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Sunday, March 26, 2023

SG to the Court: Originalism Requires Jury Lawfinding

A month ago, the Solicitor General reported to the Court that defendants have been denied the right to the full jury trial intended by the Framers in every case, state and federal, which has been tried at least since the end of the 19th century. Smith v. United States  is a venue case; I wrote about the venue issue at SCOTUSBlog. But in addressing the venue question, the SG revived a controversy with comprehensive implications. The SG explained that one of the “original purpose[s]” of venue, and “one at the center of the Framers’ debates on the issue, was to allow the jurors to serve as the conscience of the community through interpretation of law.” (Br. at 9) Quoting Drew Kershen’s work Vicinage Part II, the SG explained that venue provisions were designed to “enable the jury to ‘serve as the conscience of the community.’ That concept included ‘not simply [the jury’s] interpreting the law’ to apply to the facts, but the jury’s potential ‘to disregard clearly applicable law’ with which it disagreed.” (Br. at 29). The Framers’ juries, in the SG’s view, had not only the raw power of nullification against the law, but the institutional duty and responsibility to mitigate application of laws which would otherwise be unduly harsh. To be sure, as the SG pointed out, the Supreme Court rejected that role for the jury in the 7-2 decision in Sparf & Hansen v. United States, 156 U.S. 51 (1895). But while the majority marshalled much judicial authority, it was the dissent which was most interested in the views of the Framers and the leading authorities at the time the Constitution was adopted. The SG’s brief declared, in effect, that the dissenters were right.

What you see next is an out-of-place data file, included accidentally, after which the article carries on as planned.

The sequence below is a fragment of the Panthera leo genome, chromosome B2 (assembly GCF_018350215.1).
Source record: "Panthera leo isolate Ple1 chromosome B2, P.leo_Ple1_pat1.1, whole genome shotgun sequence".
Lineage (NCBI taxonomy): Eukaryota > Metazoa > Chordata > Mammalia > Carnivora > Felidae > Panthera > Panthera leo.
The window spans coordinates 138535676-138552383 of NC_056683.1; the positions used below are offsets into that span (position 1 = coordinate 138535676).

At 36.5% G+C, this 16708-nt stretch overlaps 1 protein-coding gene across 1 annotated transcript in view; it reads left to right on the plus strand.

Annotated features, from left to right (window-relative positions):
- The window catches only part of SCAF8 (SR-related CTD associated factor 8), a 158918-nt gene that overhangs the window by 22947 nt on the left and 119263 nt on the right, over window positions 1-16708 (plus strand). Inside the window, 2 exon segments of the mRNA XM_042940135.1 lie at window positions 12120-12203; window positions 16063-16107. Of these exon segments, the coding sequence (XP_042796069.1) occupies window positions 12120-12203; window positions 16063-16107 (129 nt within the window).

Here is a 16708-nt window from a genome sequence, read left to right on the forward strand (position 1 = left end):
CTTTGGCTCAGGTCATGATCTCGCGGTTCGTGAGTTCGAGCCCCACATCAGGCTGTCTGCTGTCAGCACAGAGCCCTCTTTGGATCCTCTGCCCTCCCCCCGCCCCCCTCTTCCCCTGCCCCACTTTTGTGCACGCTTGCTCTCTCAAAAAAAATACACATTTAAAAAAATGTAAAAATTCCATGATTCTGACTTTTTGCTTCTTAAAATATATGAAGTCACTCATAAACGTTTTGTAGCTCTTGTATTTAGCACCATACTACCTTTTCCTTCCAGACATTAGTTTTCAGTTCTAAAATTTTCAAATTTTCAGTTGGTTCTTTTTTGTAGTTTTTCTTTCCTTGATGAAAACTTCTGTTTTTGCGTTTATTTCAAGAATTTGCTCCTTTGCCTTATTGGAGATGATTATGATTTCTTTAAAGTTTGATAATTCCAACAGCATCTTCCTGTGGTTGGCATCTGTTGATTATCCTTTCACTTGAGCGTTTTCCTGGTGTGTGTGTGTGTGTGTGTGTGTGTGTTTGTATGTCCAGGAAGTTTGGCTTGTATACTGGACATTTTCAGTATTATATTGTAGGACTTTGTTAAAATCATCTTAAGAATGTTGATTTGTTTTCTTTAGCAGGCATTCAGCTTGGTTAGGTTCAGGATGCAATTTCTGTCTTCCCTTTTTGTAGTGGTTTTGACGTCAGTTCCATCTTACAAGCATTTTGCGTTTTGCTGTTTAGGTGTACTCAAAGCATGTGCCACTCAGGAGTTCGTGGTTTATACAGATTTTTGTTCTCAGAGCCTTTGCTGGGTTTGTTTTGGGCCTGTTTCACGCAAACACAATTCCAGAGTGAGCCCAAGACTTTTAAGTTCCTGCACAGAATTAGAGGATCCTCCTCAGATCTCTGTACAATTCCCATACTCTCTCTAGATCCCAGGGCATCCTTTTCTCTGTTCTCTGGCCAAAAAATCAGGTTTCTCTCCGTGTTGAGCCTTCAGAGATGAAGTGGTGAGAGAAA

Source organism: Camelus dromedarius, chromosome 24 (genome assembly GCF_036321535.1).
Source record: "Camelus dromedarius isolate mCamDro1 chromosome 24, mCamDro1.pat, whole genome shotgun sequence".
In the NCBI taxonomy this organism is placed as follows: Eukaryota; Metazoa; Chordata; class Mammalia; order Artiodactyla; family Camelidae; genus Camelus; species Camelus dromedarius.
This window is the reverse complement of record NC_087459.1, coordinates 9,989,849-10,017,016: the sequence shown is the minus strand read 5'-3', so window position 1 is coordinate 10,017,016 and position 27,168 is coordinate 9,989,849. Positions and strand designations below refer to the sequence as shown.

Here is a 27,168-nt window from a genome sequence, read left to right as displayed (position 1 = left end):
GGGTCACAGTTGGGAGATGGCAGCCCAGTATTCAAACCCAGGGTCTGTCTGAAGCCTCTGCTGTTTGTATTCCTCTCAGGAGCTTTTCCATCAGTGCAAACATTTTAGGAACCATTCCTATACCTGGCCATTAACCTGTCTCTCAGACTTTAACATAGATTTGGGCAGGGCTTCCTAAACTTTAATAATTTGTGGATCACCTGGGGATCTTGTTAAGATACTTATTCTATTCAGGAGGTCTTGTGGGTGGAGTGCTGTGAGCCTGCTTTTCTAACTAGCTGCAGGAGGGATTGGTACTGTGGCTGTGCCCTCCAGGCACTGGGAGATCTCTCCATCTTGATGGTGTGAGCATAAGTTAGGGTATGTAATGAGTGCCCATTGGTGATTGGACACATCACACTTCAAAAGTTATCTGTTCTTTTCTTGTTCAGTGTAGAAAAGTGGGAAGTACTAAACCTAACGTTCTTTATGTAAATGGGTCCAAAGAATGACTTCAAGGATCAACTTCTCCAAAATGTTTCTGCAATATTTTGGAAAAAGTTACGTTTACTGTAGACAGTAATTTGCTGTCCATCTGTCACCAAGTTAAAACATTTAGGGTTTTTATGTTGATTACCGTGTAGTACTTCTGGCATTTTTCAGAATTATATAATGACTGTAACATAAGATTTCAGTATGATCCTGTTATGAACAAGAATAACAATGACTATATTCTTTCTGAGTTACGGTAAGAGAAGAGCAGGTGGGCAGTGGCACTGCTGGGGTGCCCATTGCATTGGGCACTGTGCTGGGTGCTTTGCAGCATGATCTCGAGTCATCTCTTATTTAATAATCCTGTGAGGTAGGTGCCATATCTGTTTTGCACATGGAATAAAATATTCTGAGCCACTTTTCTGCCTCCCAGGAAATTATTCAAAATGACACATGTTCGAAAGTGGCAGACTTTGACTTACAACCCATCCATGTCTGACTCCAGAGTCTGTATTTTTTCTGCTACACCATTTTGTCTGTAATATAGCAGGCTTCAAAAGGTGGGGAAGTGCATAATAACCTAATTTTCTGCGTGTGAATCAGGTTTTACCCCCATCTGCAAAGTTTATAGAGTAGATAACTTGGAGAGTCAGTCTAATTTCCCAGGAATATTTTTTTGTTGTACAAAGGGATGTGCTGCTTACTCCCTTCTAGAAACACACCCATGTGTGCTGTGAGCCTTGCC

The SG’s position is consistent with the view that many academics have taken in scholarship over the last several decades. Joan Larsen asserts that “the jury of the founding generation had powers and rights that went beyond the fact-finding power of the modern jury. The Founders' jury also had the right to judge the law, a right that criminal juries would not lose until well into the nineteenth century.” Jenia Iontcheva Turner claims that “[t]he authority of the criminal jury to determine law as well as facts was taken as self-evident in many colonies.”  According to Rachel Barkow, “there is evidence that, both before the Framing and for a time thereafter, juries were deciding questions of law.” Darryl Brown claims that “juries at one time explicitly possessed the power to judge the law as well as the facts.”

To be sure, some scholars disagree or find the evidence more mixed: William E. Nelson seems to report variation among colonial jurisdictions, and Stanton Krauss doubts what he calls the “conventional wisdom” about early jury authority. However, the point of originalism as I understand it is not to assess colonial practice, but to ascertain what the Framers intended. The SG has supplied a specific answer to that question.